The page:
She underwent liver resection surgery in December 2011. But 11 months later, after doctors had told her she was fine, she wrote in her diary In November 2012: “Feeling sick for months now. Tired of this feeling crap. Hospital not worried so trying to get on with it.”
Six weeks before her death, she was advised by her GP to go to hospital as an emergency case if her symptoms worsened.
But when she got to Nottingham’s Queen’s Medical Centre, Miss Doyne was told by a doctor that she did not need to be seen.
She wrote: “I got so angry because the doctor was so rude and just shrugged his shoulders. He gave me a sarcastic comment like you can sleep here if you want but they won’t do anything. So I just have to wait for another hospital appointment.”
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Her concerns about feeling like “something’s not right” continued to be ignored. Doctors put her weight loss down to being “part of a skinny family”.
It was only after Miss Doyne “chased results” from a six-monthly MRI scan that she found she had an abdominal growth and was transferred to the oncology department.
In one diary entry less than a month before her death, Bronte wrote: “Mum tried to talk to my consultant but he didn’t give her much help.
“She even had to ask him when I was going to get my appointment for the oncologist. Really don’t think he likes my mum asking questions.”
Her growing desperation in the weeks leading to her death was evident, as she wrote: “I feel things aren’t good but no news from hospital. Need answers. Want to know what’s going on. Something’s not right. I’m sick of this.”
Patients are increasingly turning to the internet to self-diagnose
Miss Doyne was eventually referred to the Hogarth ward, a Teenage Cancer Trust unit, where she stayed for 10 days before she died .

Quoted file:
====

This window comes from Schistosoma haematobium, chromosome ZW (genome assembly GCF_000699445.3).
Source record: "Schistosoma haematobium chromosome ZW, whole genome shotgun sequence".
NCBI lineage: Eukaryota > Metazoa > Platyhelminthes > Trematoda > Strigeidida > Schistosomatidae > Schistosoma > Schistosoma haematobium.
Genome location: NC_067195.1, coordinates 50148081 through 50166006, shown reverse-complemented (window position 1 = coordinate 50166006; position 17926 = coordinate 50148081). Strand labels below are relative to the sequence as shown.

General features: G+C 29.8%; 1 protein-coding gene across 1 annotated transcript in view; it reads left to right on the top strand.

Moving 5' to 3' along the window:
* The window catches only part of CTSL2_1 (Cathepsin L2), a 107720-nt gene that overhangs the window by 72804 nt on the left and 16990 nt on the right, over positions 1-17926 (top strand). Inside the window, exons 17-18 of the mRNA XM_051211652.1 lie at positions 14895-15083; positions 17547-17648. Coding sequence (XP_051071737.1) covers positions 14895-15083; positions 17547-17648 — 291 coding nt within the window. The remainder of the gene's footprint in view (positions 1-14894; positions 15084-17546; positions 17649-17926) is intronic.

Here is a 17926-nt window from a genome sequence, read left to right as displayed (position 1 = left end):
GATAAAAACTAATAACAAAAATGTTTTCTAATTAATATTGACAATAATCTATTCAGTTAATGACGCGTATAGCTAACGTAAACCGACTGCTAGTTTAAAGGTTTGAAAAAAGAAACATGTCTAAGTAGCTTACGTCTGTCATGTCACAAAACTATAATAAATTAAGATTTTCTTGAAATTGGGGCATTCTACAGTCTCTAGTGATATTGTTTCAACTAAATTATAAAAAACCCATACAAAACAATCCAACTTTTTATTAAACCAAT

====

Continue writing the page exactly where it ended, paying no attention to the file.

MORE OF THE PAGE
Now her mother is working alongside health chiefs to improve how medics deal with patients and the hospital board has promised to learn from her daughter’s case.
NUH medical director Dr Stephen Fowlie said: “We explored all potential treatments, including participation in trials at other centres when her cancer returned.
“Sadly, there were no further surgical, chemotherapy or radiotherapy treatment options for Bronte’s very aggressive cancer.
“We apologise that our communication with Bronte and her family fell short. We did not listen with sufficient attention. We should have referred Bronte to the expert support available from the Teenage Cancer Trust much sooner.
“We are sharing the learning from Bronte’s experience. Lorraine is assisting us to improve how we help patients.”
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Keith Girling, deputy medical director at Nottingham University Hospitals NHS Trust, said: “This has put the spotlight on how the internet age and the availability of information can challenge the way we respond to patients who may be very well informed, but can remain frightened and vulnerable.
“Through the internet, patients and families now have access to worldwide information about health conditions and possible treatments as they seek the best for themselves and their loved ones.
“The best information is helpful and accurate, based on evidence of what works. These sites help patients make choices, as they become experts in their condition.
“But some sites are inaccurate or misleading, and may give false hope or cause distress. They may not be relevant to the unique clinical and other circumstances of the patient.”